U.S. AIR FORCE VIA THE ASSOCIATED PRESS
A parachute opened and delivered food and other supplies for residents on the remote Pacific island of Polowat on Sunday. The Air Force delivered about 25,000 pounds of food, medicine and clothes to remote islands of Micronesia earlier this week as part of its annual Christmas airdrop.
Christmas airdrop falls on remote Micronesia atolls
The Air Force uses parachutes to deliver the items to the islands' inhabitants
The Air Force dropped food, medicine and clothes to thousands of inhabitants of remote atolls in Micronesia this week as part of its annual Christmas airdrop.
Three C-130 planes parachuted the packages to 55 outer islands in Palau, Chuuk, Yap and Pohnpei, Capt. Michael McVay, the mission's coordinator at Andersen Air Force Base on Guam, said yesterday.
The planes also dropped goods to the more remote isles of the Commonwealth of Northern Mariana Islands during the four-day mission that began Sunday.
Many of the islands do not have airstrips, and the only way they normally receive goods is by ships that infrequently make port calls. Most of the islands have populations of between 500 to 1,000.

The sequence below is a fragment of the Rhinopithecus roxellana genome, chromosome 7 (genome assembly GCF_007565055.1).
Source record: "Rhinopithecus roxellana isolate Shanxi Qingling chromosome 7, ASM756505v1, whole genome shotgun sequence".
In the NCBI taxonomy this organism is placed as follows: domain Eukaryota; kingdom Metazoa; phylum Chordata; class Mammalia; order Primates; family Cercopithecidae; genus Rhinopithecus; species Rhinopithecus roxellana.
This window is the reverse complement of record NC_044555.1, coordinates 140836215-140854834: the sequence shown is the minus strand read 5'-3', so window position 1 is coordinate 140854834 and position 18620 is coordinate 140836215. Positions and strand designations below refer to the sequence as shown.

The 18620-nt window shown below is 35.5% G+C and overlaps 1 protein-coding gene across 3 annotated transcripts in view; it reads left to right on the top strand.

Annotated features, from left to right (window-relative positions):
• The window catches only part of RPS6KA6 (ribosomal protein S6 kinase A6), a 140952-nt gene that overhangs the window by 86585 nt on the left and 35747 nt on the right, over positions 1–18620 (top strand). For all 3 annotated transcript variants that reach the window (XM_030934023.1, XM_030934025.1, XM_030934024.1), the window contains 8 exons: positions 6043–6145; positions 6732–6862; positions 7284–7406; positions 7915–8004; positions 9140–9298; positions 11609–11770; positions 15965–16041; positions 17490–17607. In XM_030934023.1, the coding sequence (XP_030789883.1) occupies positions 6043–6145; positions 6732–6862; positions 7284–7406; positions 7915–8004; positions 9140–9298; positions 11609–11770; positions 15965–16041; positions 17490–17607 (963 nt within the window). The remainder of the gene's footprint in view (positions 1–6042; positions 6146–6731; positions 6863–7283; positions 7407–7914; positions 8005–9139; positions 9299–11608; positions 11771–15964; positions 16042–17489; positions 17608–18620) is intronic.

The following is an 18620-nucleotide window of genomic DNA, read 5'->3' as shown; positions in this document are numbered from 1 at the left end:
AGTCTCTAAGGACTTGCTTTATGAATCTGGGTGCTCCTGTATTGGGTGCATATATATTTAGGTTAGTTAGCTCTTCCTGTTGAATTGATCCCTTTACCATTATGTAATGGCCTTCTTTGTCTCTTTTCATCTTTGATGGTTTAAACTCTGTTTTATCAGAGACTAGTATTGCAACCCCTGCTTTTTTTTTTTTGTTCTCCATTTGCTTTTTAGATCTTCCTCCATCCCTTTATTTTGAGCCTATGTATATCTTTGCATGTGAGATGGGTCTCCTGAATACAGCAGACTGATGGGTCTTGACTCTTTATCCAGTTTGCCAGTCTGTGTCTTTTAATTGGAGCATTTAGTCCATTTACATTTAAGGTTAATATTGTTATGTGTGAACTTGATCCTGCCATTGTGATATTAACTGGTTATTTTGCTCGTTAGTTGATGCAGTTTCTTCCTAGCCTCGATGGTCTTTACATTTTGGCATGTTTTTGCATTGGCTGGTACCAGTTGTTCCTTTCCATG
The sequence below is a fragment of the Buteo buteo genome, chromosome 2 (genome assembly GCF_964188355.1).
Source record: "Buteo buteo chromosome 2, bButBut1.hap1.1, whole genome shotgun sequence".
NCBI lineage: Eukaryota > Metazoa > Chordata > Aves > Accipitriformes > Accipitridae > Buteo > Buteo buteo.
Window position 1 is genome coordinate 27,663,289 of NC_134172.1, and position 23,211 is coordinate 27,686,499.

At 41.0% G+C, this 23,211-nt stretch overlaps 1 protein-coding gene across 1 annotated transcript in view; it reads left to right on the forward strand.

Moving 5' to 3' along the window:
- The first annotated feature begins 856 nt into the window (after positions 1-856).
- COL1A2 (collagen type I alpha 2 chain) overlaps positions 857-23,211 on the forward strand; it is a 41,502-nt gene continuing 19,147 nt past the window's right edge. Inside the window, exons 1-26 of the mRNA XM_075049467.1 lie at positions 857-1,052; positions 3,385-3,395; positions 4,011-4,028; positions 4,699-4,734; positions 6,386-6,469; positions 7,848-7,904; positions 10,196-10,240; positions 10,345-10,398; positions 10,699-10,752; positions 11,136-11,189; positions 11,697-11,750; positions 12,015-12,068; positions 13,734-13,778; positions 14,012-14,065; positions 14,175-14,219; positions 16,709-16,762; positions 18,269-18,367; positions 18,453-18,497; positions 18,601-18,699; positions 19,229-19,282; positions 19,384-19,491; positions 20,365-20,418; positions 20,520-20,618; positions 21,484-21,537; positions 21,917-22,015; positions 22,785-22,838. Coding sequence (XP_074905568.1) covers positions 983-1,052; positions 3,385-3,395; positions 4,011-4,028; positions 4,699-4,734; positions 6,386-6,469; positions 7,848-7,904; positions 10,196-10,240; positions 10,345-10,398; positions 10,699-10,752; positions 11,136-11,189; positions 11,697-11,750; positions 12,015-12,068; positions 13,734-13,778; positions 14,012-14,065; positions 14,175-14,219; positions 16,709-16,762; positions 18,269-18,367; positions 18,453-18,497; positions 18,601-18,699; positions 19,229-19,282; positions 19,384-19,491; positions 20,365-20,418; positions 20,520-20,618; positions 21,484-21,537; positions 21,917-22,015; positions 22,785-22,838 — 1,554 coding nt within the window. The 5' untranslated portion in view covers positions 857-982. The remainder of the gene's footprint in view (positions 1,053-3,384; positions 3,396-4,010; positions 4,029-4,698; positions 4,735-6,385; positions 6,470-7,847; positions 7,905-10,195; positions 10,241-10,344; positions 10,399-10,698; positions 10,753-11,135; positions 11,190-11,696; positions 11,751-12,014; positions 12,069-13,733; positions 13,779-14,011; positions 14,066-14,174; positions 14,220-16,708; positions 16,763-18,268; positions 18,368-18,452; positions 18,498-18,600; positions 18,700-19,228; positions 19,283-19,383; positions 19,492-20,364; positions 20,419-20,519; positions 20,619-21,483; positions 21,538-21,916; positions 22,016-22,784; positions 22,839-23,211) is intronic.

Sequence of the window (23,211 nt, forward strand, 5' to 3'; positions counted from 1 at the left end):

"These islands are really small. They have no power, no water, no cars. To acquire these items, it's not easy," said Verna Marquez, the extension assistant at the University of Guam's distance learning department. "That's why they really look forward to it."
The university spoke with the islanders over single sideband radio to find out what they needed. She said most asked for rice, fishing gear and canned food.
The Air Force then gathered donations from Guam residents and the U.S. territory's Navy and Air Force communities.
Guam's Rotary Club gave 10 fishing nets, while the student government at Andersen Middle School donated more than $1,000 worth of toys, games and tools.
Altogether, the Air Force dropped about 25,000 pounds of goods.
The airdrop started 53 years ago when the crew of an Air Force weather reconnaissance plane flying at low altitudes saw people waving at them from Kapingamarangi, an atoll about 400 miles south of the main Pohnpei island.
The plane turned around, and the crew dropped what they could in a makeshift parachute, McVay said.
The effort has since grown into an annual event covering islands around the region. Andersen Air Force Base arranges for U.S. planes to drop as much as they can with out-of-commission parachutes collected from Navy and Air Force units.
Last year, a typhoon and the need to deliver relief to tsunami-stricken areas in Indonesia and Thailand prevented the Air Force from carrying out the mission.
Marquez said her department instead arranged for shipping companies to donate space aboard their vessels to deliver the goods by sea.